miles." Defendant had already acknowledged, however, that he'd ascertained
the car was safe to drive to the gas station after he hit the deer, that the car was
"driveable" and that he "didn't think it was a big deal. Just a broken
windshield." He denied telling the officer a friend had hit the car with a sign,
and insisted he told the officer he had hit a deer. When asked why he decided
to drink a few beers while waiting at the gas station, defendant claimed he
"noticed them" when "moving stuff around," and he "guess[ed] to help me
calm — I know it wasn't smart, but to calm down a little bit I guess? I don't
know. Like I said, it wasn't smart, but . . . ."
The municipal court judge determined defendant's story was not
credible, and his actions in driving to the gas station after he allegedly hit the
deer instead of returning home or calling the police didn't make sense. The
judge concluded defendant "didn't have his wits about him" when he pulled
into the gas station across several parking stalls and proceeded to fall asleep
with the engine running and the lights on "because he at some point in time
had . . . consumed some alcohol before he got to the [gas station]."
On de novo review in the Law Division, the judge agreed that "[t]he
state of . . . defendant's car, the signs of intoxication observed by [the officer],
and the conflicting stories by . . . [defendant] are enough to show operation"
by circumstantial evidence, see State v. Ebert, 377 N.J. Super. 1, 10-11 (App.
Div. 2005), giving due regard to the municipal court's credibility findings, see
State v. Johnson, 42 N.J. 146, 157 (1964). The judge accordingly entered an
order denying defendant's motion to dismiss the DWI charge.1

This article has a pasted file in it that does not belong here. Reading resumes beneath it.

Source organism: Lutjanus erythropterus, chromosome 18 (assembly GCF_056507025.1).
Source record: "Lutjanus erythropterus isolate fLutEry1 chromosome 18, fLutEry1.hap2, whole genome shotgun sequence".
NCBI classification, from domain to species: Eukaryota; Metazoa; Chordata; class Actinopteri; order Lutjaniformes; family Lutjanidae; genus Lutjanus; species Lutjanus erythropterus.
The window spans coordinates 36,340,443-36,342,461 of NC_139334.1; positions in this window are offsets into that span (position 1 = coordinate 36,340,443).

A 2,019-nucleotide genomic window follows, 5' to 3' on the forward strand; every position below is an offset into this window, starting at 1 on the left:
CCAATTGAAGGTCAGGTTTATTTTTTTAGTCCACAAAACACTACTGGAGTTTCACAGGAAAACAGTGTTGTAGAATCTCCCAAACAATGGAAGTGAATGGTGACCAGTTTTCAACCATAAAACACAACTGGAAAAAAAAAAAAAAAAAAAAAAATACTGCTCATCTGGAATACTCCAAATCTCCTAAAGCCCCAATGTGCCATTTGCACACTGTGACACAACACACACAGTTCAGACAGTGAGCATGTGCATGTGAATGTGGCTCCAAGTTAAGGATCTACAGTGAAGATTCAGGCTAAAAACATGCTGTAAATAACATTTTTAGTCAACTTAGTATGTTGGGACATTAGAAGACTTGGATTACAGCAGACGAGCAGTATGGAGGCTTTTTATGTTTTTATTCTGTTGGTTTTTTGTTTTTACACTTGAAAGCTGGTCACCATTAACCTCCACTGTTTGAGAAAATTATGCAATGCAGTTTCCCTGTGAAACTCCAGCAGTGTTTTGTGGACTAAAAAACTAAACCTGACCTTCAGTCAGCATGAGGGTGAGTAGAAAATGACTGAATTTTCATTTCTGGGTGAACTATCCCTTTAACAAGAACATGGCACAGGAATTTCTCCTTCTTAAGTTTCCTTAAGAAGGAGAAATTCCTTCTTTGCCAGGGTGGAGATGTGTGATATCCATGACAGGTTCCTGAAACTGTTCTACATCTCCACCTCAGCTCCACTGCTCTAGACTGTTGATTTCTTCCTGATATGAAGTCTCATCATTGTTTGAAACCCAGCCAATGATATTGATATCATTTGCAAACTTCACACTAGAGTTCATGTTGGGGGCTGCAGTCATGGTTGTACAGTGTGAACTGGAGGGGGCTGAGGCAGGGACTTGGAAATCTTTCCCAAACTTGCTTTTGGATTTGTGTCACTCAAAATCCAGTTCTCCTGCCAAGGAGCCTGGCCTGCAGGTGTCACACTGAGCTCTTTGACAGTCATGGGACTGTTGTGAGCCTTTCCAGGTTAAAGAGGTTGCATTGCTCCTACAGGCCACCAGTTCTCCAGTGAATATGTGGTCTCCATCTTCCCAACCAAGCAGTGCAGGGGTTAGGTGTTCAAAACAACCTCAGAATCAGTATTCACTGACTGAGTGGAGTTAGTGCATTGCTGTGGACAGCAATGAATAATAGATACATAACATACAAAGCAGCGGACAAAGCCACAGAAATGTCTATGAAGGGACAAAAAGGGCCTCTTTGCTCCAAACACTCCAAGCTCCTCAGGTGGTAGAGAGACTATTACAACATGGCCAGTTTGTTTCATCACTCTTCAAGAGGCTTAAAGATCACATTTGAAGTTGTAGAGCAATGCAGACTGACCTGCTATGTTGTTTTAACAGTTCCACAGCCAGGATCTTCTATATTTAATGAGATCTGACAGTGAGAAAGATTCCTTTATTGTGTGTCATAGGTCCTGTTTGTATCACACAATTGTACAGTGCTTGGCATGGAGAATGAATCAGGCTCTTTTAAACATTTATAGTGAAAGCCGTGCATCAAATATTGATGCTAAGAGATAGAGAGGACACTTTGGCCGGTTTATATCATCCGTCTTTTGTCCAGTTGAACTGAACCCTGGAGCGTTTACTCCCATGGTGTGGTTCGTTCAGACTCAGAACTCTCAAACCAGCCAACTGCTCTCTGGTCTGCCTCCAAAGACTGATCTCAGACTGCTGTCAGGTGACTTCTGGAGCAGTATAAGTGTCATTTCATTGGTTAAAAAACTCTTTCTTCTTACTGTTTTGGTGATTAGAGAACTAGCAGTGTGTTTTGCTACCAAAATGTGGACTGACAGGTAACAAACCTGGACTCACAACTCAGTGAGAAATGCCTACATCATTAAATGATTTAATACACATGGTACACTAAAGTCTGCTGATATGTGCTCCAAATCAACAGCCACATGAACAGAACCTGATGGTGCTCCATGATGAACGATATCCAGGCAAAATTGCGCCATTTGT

Defendant argues on appeal that the State's evidence on operation failed
to satisfy its "burden of proof on this issue . . . beyond a reasonable doubt."
The State, however, was never put to the burden of establishing operation
beyond a reasonable doubt because defendant entered a conditional guilty plea
following the denial of his motion to dismiss the charge. The State's only
burden on the motion was to establish the officer had probable cause to arrest
defendant for operating his car while intoxicated. See State v. Moore, 181 N.J.
40, 45-46 (2004). Because we are satisfied the totality of the circumstances
amply supports the officer's probable cause to believe defendant was in actual
control of the car while under the influence of alcohol, as found by both the
The judge's order states the denial is "affirmed." That, of course, is
incorrect. A trial de novo in the Law Division based on the record in the
municipal court is not an appellate proceeding. "[T]he Superior Court judge
does not affirm or reverse what occurred in the municipal court. Rather, the
Superior Court judge reviews the transcript and makes an independent
determination of the sufficiency of the evidence presented, giving appropriate
deference to any credibility assessments that the municipal court judge may
have made." State v. Kashi, 360 N.J. Super. 538, 545 (App. Div. 2003), aff'd
o.b., 180 N.J. 45 (2004).
municipal court and the Law Division, see State v. Locurto, 157 N.J. 463, 474
(1999), we affirm the denial of his motion to dismiss the charge.